We could hear the waves and we could smell the ocean as the sun watched us slide down the tall bluff.
We scraped the bottoms of our feet, dragging our towels through the hard clay. Rocks hurt our pinky toes. Behind us our parents brought sandwiches in tin foil and bigger blankets, bits of home that we slid from as fast as we could. But for a moment we were all of us on the bluff, spread out and watched by the chandelier sun. We heard “slow down!” and we delighted in the danger we were making.
At the bottom we lifted to standing and ran the rest of the way, our feet on shell pieces and pebbles until the soft sand. We dropped our dirty towels and stood before the churning.
“Wait for us!” from the bluff.
The ocean was curling high and crashing down into white foam. When a wave flattened out we took our cue and ran in and went under. Sound was gone and we opened our eyes to the salty sunny green, but there was foamy commotion above. I knew to brace myself. We held our breath and closed our eyes, tossed in a washing machine, bouncing and scraping against the sandy bottom. I rolled until I stood in the white foam. We all brushed the hair from our faces and ran back in.
Soon we were hungry. We stood eating sandwiches from tin foil, peanut butter on our teeth as our parents spoke on the blanket:
“So how did you sleep last night?” asked my mother.
My aunt sat up straighter. She hugged her knees.
“Well, you know,” she said, “nothing…great.”
My mother was watching her. I could see she was thinking something. She looked worried.
“You didn’t sleep well?” said my mother. “I didn’t sleep well.”
“You didn’t sleep well?” said my aunt.
They were looking at each other.
“I guess I can tell you,” said my aunt. “You’re a nurse. We’re friends.”
“What?” said my mother. “Was something wrong? Did something happen?”
“Well, yes,” said my aunt. She took a deep breath. “I was sound asleep and something…punched me in the middle of the back. Nobody was standing there.”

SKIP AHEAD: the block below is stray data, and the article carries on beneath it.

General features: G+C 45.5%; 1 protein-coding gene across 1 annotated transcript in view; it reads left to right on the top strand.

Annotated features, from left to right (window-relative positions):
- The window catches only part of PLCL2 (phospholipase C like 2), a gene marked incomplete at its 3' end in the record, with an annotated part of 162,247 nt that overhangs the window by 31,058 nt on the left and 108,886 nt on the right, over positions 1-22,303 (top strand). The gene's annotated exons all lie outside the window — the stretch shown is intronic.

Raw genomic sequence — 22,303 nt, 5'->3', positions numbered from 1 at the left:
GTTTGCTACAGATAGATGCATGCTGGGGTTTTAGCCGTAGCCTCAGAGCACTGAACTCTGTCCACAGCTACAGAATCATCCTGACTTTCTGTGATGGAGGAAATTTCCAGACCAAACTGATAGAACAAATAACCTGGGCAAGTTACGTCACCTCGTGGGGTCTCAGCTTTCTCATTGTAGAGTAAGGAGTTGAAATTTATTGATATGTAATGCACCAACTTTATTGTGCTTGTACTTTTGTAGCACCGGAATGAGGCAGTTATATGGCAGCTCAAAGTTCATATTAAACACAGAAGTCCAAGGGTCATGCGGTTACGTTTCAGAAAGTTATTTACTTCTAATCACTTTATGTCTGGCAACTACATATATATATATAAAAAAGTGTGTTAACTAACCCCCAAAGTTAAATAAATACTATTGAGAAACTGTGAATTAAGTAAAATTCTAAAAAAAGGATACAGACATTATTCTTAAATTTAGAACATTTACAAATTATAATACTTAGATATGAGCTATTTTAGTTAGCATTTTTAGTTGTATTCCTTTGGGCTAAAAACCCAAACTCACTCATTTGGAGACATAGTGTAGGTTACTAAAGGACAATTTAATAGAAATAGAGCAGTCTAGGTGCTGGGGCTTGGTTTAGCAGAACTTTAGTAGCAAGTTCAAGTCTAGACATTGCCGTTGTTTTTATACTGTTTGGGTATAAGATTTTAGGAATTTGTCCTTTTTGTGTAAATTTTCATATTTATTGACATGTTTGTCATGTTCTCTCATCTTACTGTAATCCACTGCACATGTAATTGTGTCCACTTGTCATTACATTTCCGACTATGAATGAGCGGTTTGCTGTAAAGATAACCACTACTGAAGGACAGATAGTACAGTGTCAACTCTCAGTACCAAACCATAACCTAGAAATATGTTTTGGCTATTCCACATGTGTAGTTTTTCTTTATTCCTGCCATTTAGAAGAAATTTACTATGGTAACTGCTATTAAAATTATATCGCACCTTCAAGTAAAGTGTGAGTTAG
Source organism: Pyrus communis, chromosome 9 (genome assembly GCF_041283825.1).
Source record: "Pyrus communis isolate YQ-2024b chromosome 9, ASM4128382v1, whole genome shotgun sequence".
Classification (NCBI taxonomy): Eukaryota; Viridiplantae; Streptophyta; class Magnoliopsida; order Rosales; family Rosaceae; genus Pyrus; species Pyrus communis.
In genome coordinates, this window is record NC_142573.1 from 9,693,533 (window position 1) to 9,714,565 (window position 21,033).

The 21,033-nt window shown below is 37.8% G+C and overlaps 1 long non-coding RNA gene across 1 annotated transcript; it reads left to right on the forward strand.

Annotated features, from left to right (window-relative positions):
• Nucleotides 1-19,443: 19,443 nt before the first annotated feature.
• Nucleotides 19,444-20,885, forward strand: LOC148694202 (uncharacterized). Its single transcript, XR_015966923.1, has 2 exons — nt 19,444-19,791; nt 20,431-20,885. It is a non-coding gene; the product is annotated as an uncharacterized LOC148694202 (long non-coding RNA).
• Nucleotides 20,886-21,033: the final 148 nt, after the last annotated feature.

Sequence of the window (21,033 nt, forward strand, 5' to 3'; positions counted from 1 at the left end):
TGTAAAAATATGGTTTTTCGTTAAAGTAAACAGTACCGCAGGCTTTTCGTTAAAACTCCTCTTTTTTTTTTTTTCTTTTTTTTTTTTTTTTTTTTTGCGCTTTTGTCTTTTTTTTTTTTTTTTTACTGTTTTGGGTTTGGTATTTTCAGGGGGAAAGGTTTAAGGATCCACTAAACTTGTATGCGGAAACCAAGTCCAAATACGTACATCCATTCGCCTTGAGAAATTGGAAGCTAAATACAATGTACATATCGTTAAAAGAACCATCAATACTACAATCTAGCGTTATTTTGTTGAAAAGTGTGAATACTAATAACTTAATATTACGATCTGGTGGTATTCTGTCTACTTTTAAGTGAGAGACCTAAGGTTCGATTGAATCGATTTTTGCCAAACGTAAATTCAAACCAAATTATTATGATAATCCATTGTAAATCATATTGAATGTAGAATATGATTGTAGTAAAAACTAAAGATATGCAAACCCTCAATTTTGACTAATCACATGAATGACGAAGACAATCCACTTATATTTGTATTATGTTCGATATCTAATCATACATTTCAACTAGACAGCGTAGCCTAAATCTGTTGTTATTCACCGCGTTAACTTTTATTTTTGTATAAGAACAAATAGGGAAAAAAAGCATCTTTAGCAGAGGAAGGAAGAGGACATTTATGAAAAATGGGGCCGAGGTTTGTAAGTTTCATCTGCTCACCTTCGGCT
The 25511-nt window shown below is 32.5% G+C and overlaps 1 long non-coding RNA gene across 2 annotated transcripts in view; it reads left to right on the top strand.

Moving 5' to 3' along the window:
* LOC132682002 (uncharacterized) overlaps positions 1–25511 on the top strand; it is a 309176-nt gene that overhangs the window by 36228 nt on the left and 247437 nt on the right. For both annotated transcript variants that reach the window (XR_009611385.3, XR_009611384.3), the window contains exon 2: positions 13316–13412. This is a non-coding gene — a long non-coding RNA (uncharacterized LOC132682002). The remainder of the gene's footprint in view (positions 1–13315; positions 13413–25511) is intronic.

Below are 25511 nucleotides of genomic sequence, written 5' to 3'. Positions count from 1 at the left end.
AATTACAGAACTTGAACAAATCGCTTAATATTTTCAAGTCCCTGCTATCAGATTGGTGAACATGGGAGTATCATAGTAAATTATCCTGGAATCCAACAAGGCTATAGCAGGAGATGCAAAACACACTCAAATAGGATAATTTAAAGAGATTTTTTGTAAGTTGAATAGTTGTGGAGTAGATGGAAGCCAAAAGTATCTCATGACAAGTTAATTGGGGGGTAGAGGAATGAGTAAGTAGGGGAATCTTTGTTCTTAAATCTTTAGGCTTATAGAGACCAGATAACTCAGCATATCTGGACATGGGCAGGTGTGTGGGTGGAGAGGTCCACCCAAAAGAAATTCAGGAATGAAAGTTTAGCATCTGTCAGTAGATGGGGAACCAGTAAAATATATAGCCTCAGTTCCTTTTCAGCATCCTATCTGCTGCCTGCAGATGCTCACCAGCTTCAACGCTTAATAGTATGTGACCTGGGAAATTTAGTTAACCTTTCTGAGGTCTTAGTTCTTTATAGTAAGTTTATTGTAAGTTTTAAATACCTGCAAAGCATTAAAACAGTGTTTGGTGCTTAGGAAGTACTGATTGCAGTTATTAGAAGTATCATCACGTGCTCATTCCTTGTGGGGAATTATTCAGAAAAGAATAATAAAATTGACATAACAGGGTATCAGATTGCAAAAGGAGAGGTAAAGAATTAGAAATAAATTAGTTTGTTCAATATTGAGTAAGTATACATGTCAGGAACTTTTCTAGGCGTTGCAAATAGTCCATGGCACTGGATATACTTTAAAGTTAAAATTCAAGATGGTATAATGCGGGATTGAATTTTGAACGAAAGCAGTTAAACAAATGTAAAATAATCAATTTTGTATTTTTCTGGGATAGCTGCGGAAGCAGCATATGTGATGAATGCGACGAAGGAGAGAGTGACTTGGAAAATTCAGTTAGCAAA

“Oh my gosh!” said my mother. “Pete, did you hear what she just said? I used those same words! The same thing happened to me!”
“You had a punch?” said my aunt.
“In the middle of my back! I used the same words! That’s exactly how I described it! ‘A fist punched me in the middle of my back’!”
“And nobody was there!”
“Nobody was there! We looked! Pete looked everywhere.”
“So did we! Is that why you guys were so quiet this morning at coffee?”
“The same thing happened to you?”
Our mothers were staring at each other, in disbelief. We took bites, chewed. Our fathers were laughing, but it wasn’t a happy laugh.
“Maybe it was a ghost,” said my father. “Let’s name the ghost Grace after that character in Jane Eyre.”’
Our mothers were both frowning. This wasn’t funny to them.
“It was such a strange way to start our vacation yesterday,” said my mother. “Did you hear what that woman said as she left?”
“Yes! She said, ‘You can have this house.’”
My uncle laughed.
“You weren’t punched in the middle of the night,” said my aunt. “That was a real punch. I felt the knuckles. Nobody was standing there. And now Carroll, too?”
We crumpled our empty tin foil and handed it to our mothers, standing closer to them.
Our parents realized we were listening. They came out of their conversation and stared at us.
We ran back to the ocean.